By MortazaviBlog on Sep 15, 2008
In a credit crisis, the "lender of last" will weigh options, now having to balance the desire to provide liquidity versus its desire to ensure market dynamics ("Credit Crisis Strains Government's Options," WSJ, Sept. 12, 2008):
Officials are also acutely aware of the problem of "moral hazard." Bailing out too many firms, the reasoning goes, would encourage more risk taking in the future. That makes officials reluctant to be seen as rescuing another institution. The Fed made a $29 billion loan to help J.P. Morgan take over Bear Stearns. It's not clear that it would be willing to do that for another firm.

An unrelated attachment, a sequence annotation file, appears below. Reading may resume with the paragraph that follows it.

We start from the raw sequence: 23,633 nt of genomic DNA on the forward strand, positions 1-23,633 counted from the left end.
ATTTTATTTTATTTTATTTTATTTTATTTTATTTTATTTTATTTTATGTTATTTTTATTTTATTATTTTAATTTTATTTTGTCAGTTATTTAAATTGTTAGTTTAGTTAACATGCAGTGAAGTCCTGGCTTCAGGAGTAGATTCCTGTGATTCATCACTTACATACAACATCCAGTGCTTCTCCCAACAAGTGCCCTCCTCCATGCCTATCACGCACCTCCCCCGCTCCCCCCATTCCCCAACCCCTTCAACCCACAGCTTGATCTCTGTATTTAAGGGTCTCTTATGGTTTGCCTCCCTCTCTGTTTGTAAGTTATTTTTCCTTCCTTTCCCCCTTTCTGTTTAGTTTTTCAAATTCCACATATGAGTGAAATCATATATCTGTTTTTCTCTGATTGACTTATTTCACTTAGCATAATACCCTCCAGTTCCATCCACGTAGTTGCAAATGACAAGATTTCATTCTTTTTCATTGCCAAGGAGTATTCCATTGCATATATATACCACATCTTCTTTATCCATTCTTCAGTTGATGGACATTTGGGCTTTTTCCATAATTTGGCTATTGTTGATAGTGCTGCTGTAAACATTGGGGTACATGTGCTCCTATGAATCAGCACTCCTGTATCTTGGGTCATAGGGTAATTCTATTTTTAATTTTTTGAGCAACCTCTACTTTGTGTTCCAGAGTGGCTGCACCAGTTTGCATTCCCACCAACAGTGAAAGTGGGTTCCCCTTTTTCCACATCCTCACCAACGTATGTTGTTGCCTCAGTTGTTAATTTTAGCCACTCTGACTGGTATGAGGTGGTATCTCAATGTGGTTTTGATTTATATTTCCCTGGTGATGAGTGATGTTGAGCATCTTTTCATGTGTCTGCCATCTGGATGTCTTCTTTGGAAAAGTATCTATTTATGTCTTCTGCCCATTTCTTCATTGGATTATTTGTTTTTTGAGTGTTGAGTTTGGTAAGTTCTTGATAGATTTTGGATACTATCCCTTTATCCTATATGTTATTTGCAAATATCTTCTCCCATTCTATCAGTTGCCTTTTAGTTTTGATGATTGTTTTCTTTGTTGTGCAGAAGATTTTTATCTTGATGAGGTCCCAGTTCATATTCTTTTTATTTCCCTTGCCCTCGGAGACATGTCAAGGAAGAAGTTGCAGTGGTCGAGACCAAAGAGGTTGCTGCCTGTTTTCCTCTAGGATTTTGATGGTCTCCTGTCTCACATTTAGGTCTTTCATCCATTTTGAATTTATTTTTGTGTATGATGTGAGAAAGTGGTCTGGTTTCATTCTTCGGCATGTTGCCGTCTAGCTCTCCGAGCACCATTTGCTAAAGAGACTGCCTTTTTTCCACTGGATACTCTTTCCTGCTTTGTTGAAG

Treasury Secretary Henry Paulson has said that institutions must be allowed to fail and that markets can't expect the government to lend money or support every time there's a crisis. "For market discipline to constrain risk effectively, financial institutions must be allowed to fail," Mr. Paulson said in a speech in July.